Tori Armbrust grows magic mushrooms. But it doesn’t do it secretly or surreptitiously, but commercially, because it’s legal in Oregon.
,[En otros lugares] I’ll be in trouble,” laughs Armbrust, clutching a 250-gram bag of mushrooms.
The American received the first license to grow mushrooms in Oregon, where their consumption has been curtailed since January 1.
Magic mushrooms – nicknamed “the flesh of the gods” by the Aztecs – have been associated with recreational use in the American counterculture.
But psilocybin, its active principle, is being studied as a potential tool for treating severe depression, addictions or post-traumatic stress.
Oregon, in the northern United States, has become a leading state in defying a federal law criminalizing its consumption and promoting a project to open specialized treatment centers.
Magic mushrooms can be consumed by people over the age of 21 without a prescription, but only under the supervision of a certified supervisor.
The effect lasts for about six hours and should be followed by at least one session with that supervisor.
– “Why not?” ,
That new profession, which requires 160 hours of training, attracts mental health workers like Tyler Case.
The 44-year-old doctor, paid around $10,000 to train, hopes to offer it as an option for patients with personality disorders believed to be incurable.
“It’s a tool that can help people … who haven’t found help anywhere else,” Case told AFP.
“We use powerful psychoactive drugs all the time, we do things that change the way the brain works. Why not try it too?”
Scientists study how psilocybin works, and little is known about its long-term use.
But research suggests that this substance, combined with psychedelics such as LSD or MDMA, enhances neural connections and allows the brain to reform, generating new behaviors to combat long-term problems.
Tobias Shea, a US Army veteran, turned to this remedy to treat deep depression and crippling anxiety.
Shea, now 41, served two tours in Afghanistan, where he lost allies.
He tried psychotherapy and antidepressants. ,[Pero] They weren’t effective,” he says.
In 2011 he tried hallucinogenic mushrooms, and repeated the treatment in 2013.
“In both sessions I experienced visual hallucinations that resembled a colored prism, like a rainbow that covered everything around,” says the jiu-jitsu coach.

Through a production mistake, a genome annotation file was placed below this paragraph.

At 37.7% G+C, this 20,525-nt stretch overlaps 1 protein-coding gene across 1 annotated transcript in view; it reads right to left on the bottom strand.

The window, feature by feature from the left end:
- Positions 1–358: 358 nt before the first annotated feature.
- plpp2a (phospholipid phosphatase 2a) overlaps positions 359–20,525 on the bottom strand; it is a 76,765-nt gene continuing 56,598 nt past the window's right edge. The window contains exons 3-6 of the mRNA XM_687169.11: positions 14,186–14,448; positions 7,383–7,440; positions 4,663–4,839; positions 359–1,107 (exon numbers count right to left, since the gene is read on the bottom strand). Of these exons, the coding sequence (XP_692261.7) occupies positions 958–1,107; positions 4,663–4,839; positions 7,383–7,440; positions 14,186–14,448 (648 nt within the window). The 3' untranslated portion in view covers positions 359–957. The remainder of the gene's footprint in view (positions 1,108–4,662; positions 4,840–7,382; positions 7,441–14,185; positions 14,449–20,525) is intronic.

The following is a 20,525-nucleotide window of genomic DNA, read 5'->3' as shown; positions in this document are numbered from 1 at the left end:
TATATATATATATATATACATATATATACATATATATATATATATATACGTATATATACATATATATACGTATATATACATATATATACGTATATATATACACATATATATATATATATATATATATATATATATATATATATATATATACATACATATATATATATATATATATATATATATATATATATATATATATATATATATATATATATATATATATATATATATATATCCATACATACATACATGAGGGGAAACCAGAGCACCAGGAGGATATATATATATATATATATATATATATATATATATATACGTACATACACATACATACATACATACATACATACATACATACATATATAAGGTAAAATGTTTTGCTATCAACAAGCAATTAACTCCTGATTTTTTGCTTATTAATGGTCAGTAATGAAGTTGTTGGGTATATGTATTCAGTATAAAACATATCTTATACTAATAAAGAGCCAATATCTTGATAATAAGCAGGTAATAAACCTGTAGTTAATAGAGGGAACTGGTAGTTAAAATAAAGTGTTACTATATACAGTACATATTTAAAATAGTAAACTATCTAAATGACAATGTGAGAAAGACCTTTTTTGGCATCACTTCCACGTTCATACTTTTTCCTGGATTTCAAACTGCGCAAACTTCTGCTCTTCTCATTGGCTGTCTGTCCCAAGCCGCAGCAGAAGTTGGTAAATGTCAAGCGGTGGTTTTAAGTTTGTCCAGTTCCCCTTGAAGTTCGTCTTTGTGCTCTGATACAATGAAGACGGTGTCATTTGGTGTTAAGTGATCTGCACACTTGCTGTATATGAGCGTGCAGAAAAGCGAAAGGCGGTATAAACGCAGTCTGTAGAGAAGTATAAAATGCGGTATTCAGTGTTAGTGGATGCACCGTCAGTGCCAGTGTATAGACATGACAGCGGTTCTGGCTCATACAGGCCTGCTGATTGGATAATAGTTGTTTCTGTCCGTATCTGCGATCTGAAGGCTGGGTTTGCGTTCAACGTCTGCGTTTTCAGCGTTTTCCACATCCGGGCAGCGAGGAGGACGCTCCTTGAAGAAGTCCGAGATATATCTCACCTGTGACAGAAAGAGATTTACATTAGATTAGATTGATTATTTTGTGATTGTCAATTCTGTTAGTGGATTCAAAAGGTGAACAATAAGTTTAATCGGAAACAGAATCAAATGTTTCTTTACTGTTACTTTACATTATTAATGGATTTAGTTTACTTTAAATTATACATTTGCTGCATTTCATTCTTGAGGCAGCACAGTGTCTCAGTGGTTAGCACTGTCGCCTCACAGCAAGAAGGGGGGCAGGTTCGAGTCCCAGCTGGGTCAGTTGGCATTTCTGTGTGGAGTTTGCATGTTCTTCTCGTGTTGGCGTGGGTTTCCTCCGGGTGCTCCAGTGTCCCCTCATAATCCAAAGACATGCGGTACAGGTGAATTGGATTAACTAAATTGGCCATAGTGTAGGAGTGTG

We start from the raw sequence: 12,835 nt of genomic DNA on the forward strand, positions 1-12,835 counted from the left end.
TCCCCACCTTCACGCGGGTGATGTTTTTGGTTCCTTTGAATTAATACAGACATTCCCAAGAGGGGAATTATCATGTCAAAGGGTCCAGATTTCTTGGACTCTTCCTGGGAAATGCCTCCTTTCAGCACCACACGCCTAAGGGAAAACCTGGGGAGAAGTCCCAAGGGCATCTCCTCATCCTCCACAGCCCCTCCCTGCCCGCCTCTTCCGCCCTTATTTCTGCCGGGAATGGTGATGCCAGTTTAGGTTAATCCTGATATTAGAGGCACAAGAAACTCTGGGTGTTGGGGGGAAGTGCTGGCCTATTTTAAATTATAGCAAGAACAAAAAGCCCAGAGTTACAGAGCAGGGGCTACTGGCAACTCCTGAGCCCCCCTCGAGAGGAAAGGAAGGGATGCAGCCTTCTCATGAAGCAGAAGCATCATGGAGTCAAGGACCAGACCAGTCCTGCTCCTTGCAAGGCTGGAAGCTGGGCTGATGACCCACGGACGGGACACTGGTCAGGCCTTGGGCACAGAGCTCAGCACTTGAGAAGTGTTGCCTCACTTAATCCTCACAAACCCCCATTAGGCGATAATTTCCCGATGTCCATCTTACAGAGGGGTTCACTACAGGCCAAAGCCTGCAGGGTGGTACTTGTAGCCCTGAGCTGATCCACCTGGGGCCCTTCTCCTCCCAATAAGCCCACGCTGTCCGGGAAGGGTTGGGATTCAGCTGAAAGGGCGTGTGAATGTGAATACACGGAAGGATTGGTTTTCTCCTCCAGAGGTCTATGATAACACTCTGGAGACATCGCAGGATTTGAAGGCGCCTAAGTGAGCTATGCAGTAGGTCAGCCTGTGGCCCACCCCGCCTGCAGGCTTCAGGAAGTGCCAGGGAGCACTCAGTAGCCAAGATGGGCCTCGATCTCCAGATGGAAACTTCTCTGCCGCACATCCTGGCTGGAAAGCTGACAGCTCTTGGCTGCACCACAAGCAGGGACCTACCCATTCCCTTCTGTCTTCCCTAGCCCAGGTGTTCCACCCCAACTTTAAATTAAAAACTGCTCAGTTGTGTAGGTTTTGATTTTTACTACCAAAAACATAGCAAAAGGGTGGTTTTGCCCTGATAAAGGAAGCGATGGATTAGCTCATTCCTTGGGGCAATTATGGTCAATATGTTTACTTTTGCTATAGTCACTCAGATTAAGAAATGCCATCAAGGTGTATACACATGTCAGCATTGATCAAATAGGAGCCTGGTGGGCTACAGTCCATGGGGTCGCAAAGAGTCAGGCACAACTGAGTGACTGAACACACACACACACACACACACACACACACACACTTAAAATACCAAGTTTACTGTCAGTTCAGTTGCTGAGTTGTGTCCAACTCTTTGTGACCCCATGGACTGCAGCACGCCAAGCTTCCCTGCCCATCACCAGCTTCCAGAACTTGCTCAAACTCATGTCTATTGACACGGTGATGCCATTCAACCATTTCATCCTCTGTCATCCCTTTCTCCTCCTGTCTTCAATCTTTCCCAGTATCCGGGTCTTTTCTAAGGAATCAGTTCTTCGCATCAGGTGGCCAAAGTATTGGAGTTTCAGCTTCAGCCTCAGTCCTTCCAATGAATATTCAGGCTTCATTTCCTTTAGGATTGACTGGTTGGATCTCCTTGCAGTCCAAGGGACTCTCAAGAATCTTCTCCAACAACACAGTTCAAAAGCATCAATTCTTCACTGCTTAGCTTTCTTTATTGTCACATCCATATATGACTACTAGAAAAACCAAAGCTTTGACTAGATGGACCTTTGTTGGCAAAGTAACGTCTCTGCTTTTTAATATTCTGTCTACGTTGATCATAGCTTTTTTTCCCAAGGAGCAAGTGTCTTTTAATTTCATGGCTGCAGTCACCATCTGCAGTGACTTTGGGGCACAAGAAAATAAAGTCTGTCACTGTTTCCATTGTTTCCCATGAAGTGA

“Emotionally, I felt overwhelming joy, and also an overwhelming sense of fascination with the vastness and complexity of the universe.”
“I unpacked the terrible stuff in my head,” Shea said of the treatment that further taught him that his “traumatic experience” in war didn’t have to define his life.
– Ethical issues –
Along with legalization, Oregon also wants to encourage transparent practice and prevent potential abuses of power by self-described gurus or other figures operating in the industry.
An important factor is the “legal responsibility of the professionals and centers who follow the practice,” says Elizabeth Nielsen, psychologist and founder of Fluence, one of the certified companies for training supervisors.
Psilocybin use is permitted in other countries, but Nielsen stressed that what’s new about Oregon’s legal framework is that it makes the industry “a regulated environment.”
Most training sessions for supervisors address patients’ “extreme vulnerability” when they are on mushrooms, Nielsen explains.
They are taught to intervene as little as possible, and must sign an ethics contract that defines what parts of their patients’ bodies they may touch when they are having a “bad trip.”
Reassuring gestures such as shaking hands or taking them by the shoulders should be elaborated on before the session.
Oregon’s first Magic Mushroom Treatment Center just opened in Eugene.
However, their sessions cost $3,500 and some question the feasibility of the project, which has prompted states such as New York and California to study similar initiatives.
“You can farm [hongos] for $40,” says a mushroom farm owner who prefers to remain anonymous.
“I think it’s mainly for tourists.”
However, for Tory Armbrust, it is a matter of principle: “Nature cannot be criminalized.”